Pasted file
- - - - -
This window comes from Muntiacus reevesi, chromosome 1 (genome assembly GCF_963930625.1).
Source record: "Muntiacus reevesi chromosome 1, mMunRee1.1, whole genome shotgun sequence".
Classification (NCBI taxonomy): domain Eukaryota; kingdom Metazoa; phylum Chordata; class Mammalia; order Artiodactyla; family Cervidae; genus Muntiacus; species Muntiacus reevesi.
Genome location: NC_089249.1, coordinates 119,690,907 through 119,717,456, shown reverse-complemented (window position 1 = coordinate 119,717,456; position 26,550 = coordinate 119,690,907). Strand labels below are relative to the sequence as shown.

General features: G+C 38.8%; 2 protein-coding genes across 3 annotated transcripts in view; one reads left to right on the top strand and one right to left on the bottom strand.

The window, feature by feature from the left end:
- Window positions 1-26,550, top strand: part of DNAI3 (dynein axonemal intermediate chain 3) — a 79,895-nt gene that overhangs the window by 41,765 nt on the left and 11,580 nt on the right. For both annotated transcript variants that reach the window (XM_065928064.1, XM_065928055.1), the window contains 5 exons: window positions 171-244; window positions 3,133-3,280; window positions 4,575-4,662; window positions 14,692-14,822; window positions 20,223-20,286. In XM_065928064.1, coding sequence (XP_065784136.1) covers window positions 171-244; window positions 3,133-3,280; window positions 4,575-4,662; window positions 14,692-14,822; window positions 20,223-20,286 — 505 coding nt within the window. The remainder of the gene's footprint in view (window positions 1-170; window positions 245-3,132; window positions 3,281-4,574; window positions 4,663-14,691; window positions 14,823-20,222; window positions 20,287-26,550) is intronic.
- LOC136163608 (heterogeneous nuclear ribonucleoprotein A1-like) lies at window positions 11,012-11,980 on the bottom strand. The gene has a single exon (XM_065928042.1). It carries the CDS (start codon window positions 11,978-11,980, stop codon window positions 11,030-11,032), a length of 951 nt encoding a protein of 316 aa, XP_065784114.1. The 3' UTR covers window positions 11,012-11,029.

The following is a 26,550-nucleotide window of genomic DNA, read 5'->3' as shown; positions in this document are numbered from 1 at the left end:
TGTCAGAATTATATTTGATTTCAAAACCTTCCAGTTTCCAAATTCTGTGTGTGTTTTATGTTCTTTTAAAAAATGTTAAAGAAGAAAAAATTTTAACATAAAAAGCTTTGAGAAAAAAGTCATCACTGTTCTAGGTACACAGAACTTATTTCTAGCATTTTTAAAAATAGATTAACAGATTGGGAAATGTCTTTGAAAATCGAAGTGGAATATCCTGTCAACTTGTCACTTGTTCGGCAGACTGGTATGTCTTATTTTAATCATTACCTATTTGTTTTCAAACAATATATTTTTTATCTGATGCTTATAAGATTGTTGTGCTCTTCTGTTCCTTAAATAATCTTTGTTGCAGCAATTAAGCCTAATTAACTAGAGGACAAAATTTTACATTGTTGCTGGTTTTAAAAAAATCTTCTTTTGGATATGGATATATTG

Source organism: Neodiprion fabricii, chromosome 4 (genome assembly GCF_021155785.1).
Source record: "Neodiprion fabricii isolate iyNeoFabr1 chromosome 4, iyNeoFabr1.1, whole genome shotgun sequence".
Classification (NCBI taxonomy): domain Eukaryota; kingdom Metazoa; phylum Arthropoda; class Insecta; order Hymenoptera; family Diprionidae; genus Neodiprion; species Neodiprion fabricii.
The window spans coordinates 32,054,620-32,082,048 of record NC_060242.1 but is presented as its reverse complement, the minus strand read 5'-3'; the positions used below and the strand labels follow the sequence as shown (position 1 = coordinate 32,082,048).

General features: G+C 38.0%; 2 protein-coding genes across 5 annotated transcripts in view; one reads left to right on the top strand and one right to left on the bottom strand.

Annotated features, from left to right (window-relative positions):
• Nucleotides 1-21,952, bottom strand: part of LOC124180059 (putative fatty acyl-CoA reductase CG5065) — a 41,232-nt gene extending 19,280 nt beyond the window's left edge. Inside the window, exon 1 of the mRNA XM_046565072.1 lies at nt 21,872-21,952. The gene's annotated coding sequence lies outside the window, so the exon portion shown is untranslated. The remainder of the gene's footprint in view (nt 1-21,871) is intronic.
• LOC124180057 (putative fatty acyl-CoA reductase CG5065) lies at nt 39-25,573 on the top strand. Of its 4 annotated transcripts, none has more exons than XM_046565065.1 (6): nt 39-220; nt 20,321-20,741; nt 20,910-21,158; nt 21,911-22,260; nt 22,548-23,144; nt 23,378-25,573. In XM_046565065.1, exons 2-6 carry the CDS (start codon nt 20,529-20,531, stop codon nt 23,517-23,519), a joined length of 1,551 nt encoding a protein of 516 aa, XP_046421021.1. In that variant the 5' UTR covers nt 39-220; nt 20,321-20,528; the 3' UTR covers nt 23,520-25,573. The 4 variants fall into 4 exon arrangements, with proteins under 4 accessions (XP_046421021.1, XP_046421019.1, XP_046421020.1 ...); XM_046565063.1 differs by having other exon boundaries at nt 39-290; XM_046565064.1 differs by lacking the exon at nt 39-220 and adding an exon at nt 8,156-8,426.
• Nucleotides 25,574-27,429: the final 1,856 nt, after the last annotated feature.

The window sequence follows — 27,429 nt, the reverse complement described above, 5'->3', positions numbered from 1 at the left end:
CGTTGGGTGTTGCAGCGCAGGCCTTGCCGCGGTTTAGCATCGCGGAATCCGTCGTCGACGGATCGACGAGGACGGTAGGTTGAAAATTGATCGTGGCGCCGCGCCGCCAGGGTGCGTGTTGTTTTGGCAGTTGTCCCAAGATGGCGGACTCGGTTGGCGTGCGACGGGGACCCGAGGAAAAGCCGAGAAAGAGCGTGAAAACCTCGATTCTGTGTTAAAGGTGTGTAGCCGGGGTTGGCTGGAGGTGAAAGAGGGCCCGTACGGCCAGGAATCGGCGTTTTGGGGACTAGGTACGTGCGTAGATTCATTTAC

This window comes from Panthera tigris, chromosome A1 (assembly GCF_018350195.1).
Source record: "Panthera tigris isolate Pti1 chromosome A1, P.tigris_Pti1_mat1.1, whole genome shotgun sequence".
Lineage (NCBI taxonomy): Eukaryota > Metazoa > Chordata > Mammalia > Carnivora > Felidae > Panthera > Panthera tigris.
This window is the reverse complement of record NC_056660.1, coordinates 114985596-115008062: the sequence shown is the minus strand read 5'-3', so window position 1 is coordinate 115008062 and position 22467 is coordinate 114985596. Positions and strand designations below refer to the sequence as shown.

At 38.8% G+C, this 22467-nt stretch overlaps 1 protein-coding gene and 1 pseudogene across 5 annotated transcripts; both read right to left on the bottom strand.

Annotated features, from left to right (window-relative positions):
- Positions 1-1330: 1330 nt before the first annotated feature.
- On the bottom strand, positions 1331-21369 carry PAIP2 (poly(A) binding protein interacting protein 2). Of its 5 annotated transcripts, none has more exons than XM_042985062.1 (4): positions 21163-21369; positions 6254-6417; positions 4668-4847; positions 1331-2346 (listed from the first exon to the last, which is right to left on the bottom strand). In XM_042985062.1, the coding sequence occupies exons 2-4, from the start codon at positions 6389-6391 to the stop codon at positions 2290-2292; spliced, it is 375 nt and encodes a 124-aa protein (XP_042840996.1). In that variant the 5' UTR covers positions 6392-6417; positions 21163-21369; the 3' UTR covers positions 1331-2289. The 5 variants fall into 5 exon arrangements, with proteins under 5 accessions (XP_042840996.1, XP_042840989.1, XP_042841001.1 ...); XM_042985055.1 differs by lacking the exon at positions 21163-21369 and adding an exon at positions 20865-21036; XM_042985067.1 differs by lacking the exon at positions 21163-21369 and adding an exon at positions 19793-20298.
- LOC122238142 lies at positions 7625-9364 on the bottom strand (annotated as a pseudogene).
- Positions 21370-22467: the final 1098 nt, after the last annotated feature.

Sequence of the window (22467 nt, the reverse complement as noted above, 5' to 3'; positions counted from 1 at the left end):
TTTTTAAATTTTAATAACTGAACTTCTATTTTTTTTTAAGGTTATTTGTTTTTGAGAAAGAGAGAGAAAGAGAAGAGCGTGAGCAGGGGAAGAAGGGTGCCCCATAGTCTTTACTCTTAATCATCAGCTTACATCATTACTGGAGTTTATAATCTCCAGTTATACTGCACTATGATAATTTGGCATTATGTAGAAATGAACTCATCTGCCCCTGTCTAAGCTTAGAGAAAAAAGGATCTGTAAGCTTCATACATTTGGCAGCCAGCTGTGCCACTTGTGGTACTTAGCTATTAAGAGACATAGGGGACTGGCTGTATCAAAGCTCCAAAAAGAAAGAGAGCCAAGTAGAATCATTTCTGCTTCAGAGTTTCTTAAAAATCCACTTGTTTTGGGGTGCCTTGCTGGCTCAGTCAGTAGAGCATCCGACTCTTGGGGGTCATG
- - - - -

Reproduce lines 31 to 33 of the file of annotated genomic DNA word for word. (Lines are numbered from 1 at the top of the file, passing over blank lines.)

- Positions 21370-22467: the final 1098 nt, after the last annotated feature.

Sequence of the window (22467 nt, the reverse complement as noted above, 5' to 3'; positions counted from 1 at the left end):
TTTTTAAATTTTAATAACTGAACTTCTATTTTTTTTTAAGGTTATTTGTTTTTGAGAAAGAGAGAGAAAGAGAAGAGCGTGAGCAGGGGAAGAAGGGTGCCCCATAGTCTTTACTCTTAATCATCAGCTTACATCATTACTGGAGTTTATAATCTCCAGTTATACTGCACTATGATAATTTGGCATTATGTAGAAATGAACTCATCTGCCCCTGTCTAAGCTTAGAGAAAAAAGGATCTGTAAGCTTCATACATTTGGCAGCCAGCTGTGCCACTTGTGGTACTTAGCTATTAAGAGACATAGGGGACTGGCTGTATCAAAGCTCCAAAAAGAAAGAGAGCCAAGTAGAATCATTTCTGCTTCAGAGTTTCTTAAAAATCCACTTGTTTTGGGGTGCCTTGCTGGCTCAGTCAGTAGAGCATCCGACTCTTGGGGGTCATG